Chinese coal mine blast toll hits 87, 21 still missing

The death toll from a massive methane gas explosion at a north China coal mine rose Friday to 87 with 21 workers still missing, the government said, while state media slammed the industry for not doing more to stop such preventable accidents. The official Xinhua News Agency said rescuers confirmed that 87 workers were killed by the blast at the Liuguantun Colliery and the search continued for 21 others.

The new figures indicated there were two more miners dead or missing than previously thought, but did not explain the discrepancy. A disparity in numbers often occurs in such accidents and highlights the industry's chronic mismanagement and inattention to safety protocols.

A mixture of airborne coal dust and colorless, methane-laden gas known as fire damp ignited to cause the blast on Wednesday, an initial investigation showed. The colliery is located in Tangshan, a city in Hebei province about 150 kilometers (95 miles) from Beijing. "It's hard to say how I feel now that so many people suddenly disappeared," Xinhua quoted 38-year-old injured miner Song Chunyu as saying. "We were on the same bus to work that morning and had lunch together."

The China Daily newspaper on Friday published an editorial critical of the country's mining industry for not installing equipment to clear deadly methane gas.

"Coal companies in developed countries long ago introduced technology to draw out methane before letting miners get down to work in shafts," the newspaper said. "We should not sit idle. ... Some accidents involving this gas could be avoided."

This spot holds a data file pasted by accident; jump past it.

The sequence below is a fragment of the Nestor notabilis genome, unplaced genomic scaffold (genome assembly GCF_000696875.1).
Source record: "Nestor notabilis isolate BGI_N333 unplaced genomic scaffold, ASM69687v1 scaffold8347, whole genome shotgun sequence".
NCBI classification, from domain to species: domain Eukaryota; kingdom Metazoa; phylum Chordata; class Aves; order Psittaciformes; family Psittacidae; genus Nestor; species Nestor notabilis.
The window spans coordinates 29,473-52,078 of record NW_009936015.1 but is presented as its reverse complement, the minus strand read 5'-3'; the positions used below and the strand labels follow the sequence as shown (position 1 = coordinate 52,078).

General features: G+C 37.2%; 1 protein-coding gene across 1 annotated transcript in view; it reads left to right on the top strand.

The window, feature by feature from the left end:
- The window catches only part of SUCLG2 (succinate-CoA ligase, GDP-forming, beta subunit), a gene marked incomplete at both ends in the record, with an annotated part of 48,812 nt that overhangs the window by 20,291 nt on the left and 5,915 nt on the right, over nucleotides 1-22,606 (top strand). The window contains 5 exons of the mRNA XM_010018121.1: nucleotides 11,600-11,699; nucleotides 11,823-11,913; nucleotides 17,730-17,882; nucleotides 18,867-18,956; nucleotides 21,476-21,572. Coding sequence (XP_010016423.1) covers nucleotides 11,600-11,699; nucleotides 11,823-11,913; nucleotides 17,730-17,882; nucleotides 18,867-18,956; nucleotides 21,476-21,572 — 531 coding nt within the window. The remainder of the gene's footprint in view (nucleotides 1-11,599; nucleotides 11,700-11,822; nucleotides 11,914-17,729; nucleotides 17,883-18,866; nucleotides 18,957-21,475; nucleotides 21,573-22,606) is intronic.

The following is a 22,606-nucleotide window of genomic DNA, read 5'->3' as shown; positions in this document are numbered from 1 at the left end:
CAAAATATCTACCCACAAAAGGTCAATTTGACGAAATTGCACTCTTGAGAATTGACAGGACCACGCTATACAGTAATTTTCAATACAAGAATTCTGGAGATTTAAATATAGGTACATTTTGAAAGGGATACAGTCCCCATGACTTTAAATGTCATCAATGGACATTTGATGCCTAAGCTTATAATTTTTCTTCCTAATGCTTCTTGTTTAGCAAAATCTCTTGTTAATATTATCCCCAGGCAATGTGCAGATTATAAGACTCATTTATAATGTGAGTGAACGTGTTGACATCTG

The editorial said it was not uncommon in Chinese mines for managers to ignore the presence of methane gas or "even to cover sensors that are designed to detect it." It said stricter regulations and supervision was needed.

Rescue efforts on Thursday ground almost to a halt when carbon monoxide levels nearly 100 times the acceptable standard were found, posing the threat of another explosion or poisoning, Xinhua said. The mine's owners promised to compensate each of the victims' families with at least 200,000 yuan (US$25,000; Ђ21,000), although the mine's owners and managers were in police custody and their bank accounts had been frozen, Xinhua said, without giving more details. China's mines are by far the world's deadliest with more than 6,000 killed in floods, fires, explosions and other accidents last year. Corruption, lax safety rules and poor equipment are among the causes of the accidents.

The government has shut down thousands of unsafe mines and punished mine owners. But China's immense need for energy, stemming from breakneck development, has complicated the issue.

"The pit may be full of danger, but it promises a stable income," Xinhua quoted Song, the miner, as saying. It said he was the wage earner for two children, his own parents and his parents in law. Elsewhere, rescuers at the Sigou mine in central Henan province were trying to save 42 miners trapped underground after the shaft flooded last Friday, Xinhua said late Thursday.

At another flooded mine in Changchun, the capital of the northeastern province of Jilin, the search continued for six miners trapped on Thursday, reports the AP. I.L.

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